• Share
  • Email
  • Embed
  • Like
  • Save
  • Private Content
Android Bootcamp Tanzania: android manifest
 

Android Bootcamp Tanzania: android manifest

on

  • 439 views

The Content helps those who wish to program mobile applications using android platform. The content has been used to conduct mobile application boot camps using android platform on different regions ...

The Content helps those who wish to program mobile applications using android platform. The content has been used to conduct mobile application boot camps using android platform on different regions in Tanzania

Statistics

Views

Total Views
439
Views on SlideShare
439
Embed Views
0

Actions

Likes
1
Downloads
10
Comments
0

0 Embeds 0

No embeds

Accessibility

Upload Details

Uploaded via as Microsoft PowerPoint

Usage Rights

© All Rights Reserved

Report content

Flagged as inappropriate Flag as inappropriate
Flag as inappropriate

Select your reason for flagging this presentation as inappropriate.

Cancel
  • Full Name Full Name Comment goes here.
    Are you sure you want to
    Your message goes here
    Processing…
Post Comment
Edit your comment
  • {}

Android Bootcamp Tanzania: android manifest Android Bootcamp Tanzania: android manifest Presentation Transcript

  • ANDROID MANIFEST
  • Android Manifest xml File    Every application must have an A ro id nd M nife s t. x m l file a (with precisely that name) in its root directory. The manifest presents essential information about the application to the Android system.  information the system must have before it can run any of the application's code.
  • Android Manifest xml File
  • Android Manifest xml File           <action> <activity> <activity-alias> <application> <category> <data> <grant-uri-permission> <instrumentation> <intent-filter> <manifest>            <meta-data> <permission> <permission-group> <permission-tree> <provider> <receiver> <service> <uses-configuration> <uses-library> <uses-permission> <uses-sdk>
  • AndroidManifest.xml  Applications should declare everything needed on the the AndroidManifest.xml file …  One AndroidManifest.xml for application ..  What's contained in it?     Pe rm is s io ns Hw a nd Sw re s o urc e s us e d by the A p lic a tio n p A tivitie s c I nt-filte rs nte 5
  • Android Manifest xml File    The manifest is made up of a root manifest ta g with a package attribute set to the project’s package. It usually includes an x m lns : a nd ro id attribute that supplies several system attributes used within the file. The m a nife s t ta g includes nodes that define the application components, security settings, and test classes that make up your application.
  • Activities and AndroidManifest.xml    An Android application can be composed of multiple Activities … Each activity should be declared in the file: AndroidManifest.xml Add a child element of <application>: <application> <activity android:name=".MyActivity" /> <activity android:name=”.SecondActivity" /> </application> 7
  • AndroidManifest.xml example <?xml version="1.0" encoding="utf-8"?> <manifest> <application android:icon="@drawable/icon.png" > <activity android:name="com.example.project.MyActivity" android:label="@string/label"> </activity> </application> </manifest> 8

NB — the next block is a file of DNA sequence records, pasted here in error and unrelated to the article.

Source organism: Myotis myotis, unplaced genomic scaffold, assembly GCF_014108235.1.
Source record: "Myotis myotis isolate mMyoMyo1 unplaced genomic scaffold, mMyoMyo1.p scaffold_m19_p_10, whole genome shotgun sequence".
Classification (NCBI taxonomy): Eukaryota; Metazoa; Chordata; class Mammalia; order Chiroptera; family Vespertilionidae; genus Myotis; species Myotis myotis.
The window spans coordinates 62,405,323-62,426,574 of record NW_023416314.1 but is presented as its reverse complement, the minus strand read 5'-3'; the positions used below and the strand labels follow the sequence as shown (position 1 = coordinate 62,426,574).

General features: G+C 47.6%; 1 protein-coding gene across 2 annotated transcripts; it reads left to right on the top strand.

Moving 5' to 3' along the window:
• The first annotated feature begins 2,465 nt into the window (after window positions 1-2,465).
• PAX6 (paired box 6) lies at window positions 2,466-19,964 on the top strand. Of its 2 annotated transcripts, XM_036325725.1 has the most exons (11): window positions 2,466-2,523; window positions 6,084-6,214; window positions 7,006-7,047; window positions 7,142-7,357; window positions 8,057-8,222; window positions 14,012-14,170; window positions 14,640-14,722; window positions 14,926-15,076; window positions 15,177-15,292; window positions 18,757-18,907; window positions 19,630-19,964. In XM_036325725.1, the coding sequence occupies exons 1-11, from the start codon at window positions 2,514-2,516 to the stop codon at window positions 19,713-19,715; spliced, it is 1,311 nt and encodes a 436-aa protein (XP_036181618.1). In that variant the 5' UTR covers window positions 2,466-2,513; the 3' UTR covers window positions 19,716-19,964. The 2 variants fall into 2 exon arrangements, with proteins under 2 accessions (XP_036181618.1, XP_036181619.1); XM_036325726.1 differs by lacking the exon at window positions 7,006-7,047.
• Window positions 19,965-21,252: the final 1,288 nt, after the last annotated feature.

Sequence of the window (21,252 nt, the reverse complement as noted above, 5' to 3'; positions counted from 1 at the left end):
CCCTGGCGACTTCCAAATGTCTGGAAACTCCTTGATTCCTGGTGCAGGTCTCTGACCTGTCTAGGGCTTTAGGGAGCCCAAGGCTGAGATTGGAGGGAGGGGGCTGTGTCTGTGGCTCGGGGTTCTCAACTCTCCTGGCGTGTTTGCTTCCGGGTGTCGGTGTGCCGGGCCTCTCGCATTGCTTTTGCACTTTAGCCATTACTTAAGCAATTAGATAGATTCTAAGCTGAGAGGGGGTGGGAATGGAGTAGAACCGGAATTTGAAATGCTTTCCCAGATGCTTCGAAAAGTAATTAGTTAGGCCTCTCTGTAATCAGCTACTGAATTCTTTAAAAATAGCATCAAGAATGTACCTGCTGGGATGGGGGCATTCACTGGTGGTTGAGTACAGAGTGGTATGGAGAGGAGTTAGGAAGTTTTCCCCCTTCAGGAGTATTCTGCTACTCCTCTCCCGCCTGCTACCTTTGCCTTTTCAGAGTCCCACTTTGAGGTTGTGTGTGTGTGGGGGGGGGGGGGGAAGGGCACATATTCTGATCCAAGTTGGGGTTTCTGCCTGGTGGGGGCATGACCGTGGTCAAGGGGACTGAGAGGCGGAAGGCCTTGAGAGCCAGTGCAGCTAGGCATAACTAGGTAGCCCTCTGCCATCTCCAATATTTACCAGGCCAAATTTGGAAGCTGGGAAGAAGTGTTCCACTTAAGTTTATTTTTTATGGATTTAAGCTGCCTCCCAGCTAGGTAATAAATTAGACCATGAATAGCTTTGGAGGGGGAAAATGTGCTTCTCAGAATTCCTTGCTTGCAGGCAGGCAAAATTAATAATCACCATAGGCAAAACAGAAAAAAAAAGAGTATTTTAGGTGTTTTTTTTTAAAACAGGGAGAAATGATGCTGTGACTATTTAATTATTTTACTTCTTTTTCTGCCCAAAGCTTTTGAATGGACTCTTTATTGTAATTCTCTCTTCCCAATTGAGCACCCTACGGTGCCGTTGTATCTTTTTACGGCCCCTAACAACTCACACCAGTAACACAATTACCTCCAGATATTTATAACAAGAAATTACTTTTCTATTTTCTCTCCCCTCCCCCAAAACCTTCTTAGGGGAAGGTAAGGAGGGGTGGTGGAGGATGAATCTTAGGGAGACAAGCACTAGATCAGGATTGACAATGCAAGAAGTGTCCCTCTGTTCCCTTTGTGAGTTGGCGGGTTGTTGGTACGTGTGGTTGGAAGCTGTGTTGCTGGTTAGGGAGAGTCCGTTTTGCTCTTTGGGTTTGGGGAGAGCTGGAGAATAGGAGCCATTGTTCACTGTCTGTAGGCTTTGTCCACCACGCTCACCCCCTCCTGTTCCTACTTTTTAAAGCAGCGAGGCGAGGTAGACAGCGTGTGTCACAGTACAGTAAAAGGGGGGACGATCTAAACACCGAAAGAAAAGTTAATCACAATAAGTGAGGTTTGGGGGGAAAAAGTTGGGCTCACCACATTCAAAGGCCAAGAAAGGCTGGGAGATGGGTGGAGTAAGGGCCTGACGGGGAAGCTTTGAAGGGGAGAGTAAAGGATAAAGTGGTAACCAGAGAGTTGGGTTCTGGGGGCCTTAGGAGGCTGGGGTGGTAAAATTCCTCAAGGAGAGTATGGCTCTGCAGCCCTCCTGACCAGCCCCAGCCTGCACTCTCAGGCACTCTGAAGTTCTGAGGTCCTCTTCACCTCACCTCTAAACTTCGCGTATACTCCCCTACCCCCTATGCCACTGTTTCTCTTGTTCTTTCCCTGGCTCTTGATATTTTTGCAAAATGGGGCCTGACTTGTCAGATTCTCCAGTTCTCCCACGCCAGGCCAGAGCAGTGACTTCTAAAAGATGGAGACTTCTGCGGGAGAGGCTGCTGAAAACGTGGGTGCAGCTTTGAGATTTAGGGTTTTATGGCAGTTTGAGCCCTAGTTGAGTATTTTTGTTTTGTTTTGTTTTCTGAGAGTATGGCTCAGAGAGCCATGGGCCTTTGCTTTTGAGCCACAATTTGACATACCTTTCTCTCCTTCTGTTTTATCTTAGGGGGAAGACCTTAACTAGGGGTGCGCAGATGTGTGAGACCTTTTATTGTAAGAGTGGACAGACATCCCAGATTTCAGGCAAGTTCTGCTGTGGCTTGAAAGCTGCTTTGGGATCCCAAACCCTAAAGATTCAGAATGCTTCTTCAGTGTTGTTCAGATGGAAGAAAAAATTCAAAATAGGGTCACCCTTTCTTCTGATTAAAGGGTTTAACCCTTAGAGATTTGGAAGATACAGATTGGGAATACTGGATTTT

• Android Manifest xml File     Available manifest node tags, and an XML snippet demonstrating how each one is used: A p lic a tio n: A manifest can contain only one application p node. It uses attributes to specify the metadata for your application (including its title, icon, and theme). It also acts as a container that includes the Activity, Service, Content Provider, and Broadcast Receiver tags used to specify the application components.
  • AndroidManifest.xml <?xml version="1.0" encoding="utf-8"?> <manifest xmlns:android="http://schemas.android.com/apk/res/android" package="com.example.helloandroid" android:versionCode="1" android:versionName="1.0"> <application android:icon="@drawable/icon" android:label="@string/app_name"> <activity android:name=".HelloAndroid" android:label="@string/app_name"> <intent-filter> <action android:name="android.intent.action.MAIN" /> <category android:name="android.intent.category.LAUNCHER" /> </intent-filter> </activity> </application> </manifest>
  • <manifest>  The manifest tag has the following attributes:  xmlns ; the name of the namespace (android) and where the DTD for the xml parser is located.  package ; the name of the java package for this application (must have at least two levels).  android:version ; the version code for this version of the app.  android:versionName ; The version name (for publishing)
  • <activity>  Child tag of <manifest> Need one <activity> tag for each activity of the application  Attributes:   android:name; the name of the activity, this will be used as the name of the Java file and the resulting class.  android:label; a string that we will be able to programmatically retrieve the activity name at run time.
  • <intent-filter>      Child tag of <activity> First, what’s an intent? In OO-speak an intent is a message sent from one program to another (message dispatcher) to tell the system what to do next. Typically an intent consists of two parts; an action and the data that that action is supposed to use to do it. When you select an icon on the main page the intent is to run the app associated with that icon. The tag is used to construct an android.content.IntentFilter object to handle a particular android.content.Intent
  • Launcher    When you create a new application using the Android SDK tools. The stub activity that's created for you automatically includes an intent filter that declares the activity responds to the "main" action. It should be placed in the "launcher" category.